Once a person has become a victim of a dissociationalist (whether it happened in childhood or later on in life), the victims are already unconsciously primed to enter the  “convoluted dance” that opens them up to further abuse. It is necessary for us to gently shine a light on what we are doing in the dance that makes us a victim. Once again, a “Dissy Victim” is any person who is harmed, injured or killed by a person who displays dissociational tendencies (which can occur on a spectrum of severity).

The victim needs to understand that this “dance” of codependency requires two people: the pleaser/fixer (victim), and the taker/controller (dissociated/addict), together both partners dance beautifully in perfect step, and the madness begins. The consequences for the victim not understanding the intricacy of the dance, is that, no matter how often they try to avoid “unhealthy” partners, they will find themselves habitually returning to the same dance floor; the only thing that will change is that they will find themselves dancing to a different tune, but always the personality of the dance partner remains the same.

We need to be seriously aware that dissociation is a very complex disorder that creates a lot of suffering, both to the person who has the disorder, and to those people who have to live with the disordered behaviour on a daily basis. When we speak of abuse, (abuse that can lead to a Victim Syndrome), we are speaking about a form of abuse that is very insidious. What we mean by insidious is that the abuse is covert, cunning and often indirect. This form of abuse is often carried out in a subtly and clandestine manner, because they go to great pains to avoid being observed publicly as being abusive. This Dr. Jekyll and Mr. Hyde behaviour of the dissociationist (loving one minute and totally enraged the next) can inflict great harm on the victim. Understandably, the fear, distress, confusion, inner turmoil, and chaos that they experience leaves them “walking on eggshells” in order to avoid further conflict. The effect on the victim over time can be very crippling indeed. We liken dissociation to a parasitic worm that manages to penetrate under the skin, where it is out of the sight of witnessing eyes, but is free to injure or consume its host slowly, leaving trauma or disease in its wake. By the way, the dissociation can manage to live on inside of  the victim even after they manage to escape; it is as if their “seed” goes on.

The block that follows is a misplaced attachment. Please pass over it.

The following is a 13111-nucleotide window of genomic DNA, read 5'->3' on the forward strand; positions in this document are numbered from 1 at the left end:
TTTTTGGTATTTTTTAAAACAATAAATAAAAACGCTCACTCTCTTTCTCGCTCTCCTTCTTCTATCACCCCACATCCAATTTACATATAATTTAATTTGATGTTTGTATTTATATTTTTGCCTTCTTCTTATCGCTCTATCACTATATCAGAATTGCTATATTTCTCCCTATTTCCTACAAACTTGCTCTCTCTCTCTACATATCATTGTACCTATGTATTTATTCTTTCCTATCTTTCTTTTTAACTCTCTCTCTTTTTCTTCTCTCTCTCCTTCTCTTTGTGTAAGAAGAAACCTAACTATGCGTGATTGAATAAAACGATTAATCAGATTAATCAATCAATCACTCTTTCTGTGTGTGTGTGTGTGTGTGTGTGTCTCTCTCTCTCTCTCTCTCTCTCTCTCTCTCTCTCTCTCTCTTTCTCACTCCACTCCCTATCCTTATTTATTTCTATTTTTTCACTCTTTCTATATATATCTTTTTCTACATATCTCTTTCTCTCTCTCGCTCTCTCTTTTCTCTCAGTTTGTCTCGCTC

However, when we speak of Victim Abuse, we are speaking of an abuse that has been caused by someone with a personality disorder, and more often than not, their personality disorder has not been medically diagnosed, therefore the individual goes undetected in society (i.e. in the home, the work-place, in organisations, in social settings etc.). It is vital to understand that the personality disorder is a serious mental disorder in which people have an inflated sense of their own importance, and a deep need for attention and admiration.  Believing that they are superior to others, and have little regard for other people’s feelings, regardless of whom they are (i.e. spouse, children, parents, siblings, friends, colleagues, peers etc.). Other people are merely object there to serve their every need as a supply, and they will use every form of abuse, without guilt, empathy or conscience, in order to make sure that their needs are served.